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ASTM G44

1999 Edition, December 10, 1999

Complete Document

Standard Practice for Exposure of Metals and Alloys by Alternate Immersion in Neutral 3.5 % Sodium Chloride Solution

Includes all amendments and changes through Reapproval Notice , 2013


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Product Details:

  • Revision: 1999 Edition, December 10, 1999
  • Published Date: January 2013
  • Status: Active, Most Current
  • Document Language: English
  • Published By: ASTM International (ASTM)
  • Page Count: 5
  • ANSI Approved: No
  • DoD Adopted: Yes

Description / Abstract:

This practice covers procedures for making alternate immersion stress corrosion tests in 3.5 % sodium chloride (NaCl) (Note 1). It is primarily for tests of aluminum alloys (Test Method G47) and ferrous alloys, but may be used for other metals exhibiting susceptibility to chloride ions. It sets forth the environmental conditions of the test and the means for controlling them.

NOTE 1—Alternate immersion stress corrosion exposures are sometimes made in substitute ocean water (without heavy metals) prepared in accordance with Specification D1141. The general requirements of this present practice are also applicable to such exposures except that the reagents used, the solution concentration, and the solution pH should be as specified in Specification D1141.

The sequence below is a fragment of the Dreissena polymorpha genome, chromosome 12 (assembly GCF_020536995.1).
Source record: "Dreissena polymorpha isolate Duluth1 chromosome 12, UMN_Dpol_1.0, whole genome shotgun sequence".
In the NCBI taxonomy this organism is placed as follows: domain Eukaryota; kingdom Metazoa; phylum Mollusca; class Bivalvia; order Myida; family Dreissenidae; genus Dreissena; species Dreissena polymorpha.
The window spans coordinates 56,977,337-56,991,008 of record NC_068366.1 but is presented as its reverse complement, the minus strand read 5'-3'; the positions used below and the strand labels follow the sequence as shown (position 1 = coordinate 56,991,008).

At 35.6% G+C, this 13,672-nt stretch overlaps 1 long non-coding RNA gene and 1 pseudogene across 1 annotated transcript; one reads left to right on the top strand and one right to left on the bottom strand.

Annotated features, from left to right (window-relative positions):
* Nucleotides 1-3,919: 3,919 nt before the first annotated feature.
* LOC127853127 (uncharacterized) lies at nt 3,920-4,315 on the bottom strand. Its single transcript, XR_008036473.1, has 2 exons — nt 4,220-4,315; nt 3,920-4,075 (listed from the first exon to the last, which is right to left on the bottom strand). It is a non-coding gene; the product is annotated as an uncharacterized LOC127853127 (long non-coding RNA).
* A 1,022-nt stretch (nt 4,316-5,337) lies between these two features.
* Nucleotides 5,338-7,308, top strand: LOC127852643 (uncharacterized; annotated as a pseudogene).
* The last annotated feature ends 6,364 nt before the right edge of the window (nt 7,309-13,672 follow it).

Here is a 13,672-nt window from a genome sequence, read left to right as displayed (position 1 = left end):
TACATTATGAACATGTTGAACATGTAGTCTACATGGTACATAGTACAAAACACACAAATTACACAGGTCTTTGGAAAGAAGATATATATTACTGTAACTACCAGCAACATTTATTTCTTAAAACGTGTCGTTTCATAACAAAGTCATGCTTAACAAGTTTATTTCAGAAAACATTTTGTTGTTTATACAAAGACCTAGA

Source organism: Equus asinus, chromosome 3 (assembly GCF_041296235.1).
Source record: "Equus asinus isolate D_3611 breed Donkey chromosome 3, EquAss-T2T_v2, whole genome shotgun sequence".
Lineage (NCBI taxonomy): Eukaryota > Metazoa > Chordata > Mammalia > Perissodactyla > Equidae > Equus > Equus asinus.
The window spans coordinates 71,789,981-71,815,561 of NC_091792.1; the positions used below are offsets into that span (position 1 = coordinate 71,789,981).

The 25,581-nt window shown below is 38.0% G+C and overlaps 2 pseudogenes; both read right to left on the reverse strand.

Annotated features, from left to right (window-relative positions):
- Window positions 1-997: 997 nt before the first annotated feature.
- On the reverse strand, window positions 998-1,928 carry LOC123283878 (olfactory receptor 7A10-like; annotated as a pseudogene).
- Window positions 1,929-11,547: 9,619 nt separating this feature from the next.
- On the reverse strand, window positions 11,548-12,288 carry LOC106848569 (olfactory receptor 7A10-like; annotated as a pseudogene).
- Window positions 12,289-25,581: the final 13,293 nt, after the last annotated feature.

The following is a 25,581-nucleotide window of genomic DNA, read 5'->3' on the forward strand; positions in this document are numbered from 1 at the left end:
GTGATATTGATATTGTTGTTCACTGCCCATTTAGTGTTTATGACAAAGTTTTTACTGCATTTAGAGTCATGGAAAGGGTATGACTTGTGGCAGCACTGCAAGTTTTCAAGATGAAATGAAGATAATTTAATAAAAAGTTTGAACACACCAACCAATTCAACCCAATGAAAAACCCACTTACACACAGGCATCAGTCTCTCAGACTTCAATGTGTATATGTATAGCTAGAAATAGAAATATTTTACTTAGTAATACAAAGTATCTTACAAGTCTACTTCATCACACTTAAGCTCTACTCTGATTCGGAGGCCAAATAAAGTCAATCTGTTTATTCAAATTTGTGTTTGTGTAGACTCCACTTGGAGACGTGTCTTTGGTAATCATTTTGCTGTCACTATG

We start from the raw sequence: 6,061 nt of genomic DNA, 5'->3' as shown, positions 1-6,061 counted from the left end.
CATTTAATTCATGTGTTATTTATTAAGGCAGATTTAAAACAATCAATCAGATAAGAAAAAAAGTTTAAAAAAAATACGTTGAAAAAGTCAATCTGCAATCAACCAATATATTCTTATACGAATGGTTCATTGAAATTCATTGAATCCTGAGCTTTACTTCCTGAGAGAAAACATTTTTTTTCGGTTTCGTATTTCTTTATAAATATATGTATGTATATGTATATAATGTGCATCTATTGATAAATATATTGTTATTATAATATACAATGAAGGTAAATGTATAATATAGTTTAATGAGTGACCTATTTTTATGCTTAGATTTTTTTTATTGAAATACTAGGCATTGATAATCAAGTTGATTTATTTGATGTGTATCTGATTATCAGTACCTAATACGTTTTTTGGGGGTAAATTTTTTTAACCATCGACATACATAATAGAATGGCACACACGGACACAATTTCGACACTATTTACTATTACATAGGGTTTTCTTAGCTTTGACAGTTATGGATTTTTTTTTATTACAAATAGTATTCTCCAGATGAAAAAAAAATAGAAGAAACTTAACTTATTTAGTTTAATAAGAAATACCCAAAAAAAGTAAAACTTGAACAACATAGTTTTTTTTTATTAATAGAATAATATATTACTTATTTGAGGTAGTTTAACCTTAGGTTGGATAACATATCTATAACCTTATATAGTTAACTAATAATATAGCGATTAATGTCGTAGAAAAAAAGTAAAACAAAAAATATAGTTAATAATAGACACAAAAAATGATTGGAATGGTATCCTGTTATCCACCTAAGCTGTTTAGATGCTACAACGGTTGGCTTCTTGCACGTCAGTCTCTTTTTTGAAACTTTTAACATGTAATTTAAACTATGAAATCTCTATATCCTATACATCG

This practice can be used for both stressed and unstressed corrosion specimens. Historically, it has been used for stress-corrosion cracking testing, but is often used for other forms of corrosion, such as uniform, pitting, intergranular, and galvanic.

This practice is intended for alloy development and for applications where the alternate immersion test is to serve as a control test on the quality of successive lots of the same material. Therefore, strict test conditions are stipulated for maximum assurance that variations in results are attributable to variations in the material being tested.

The values stated in SI units are to be regarded as the standard. The values given in parentheses are for information only.

This standard does not purport to address all of the safety concerns, if any, associated with its use. It is the responsibility of the user of this standard to establish appropriate safety and health practices and determine the applicability of regulatory limitations prior to use.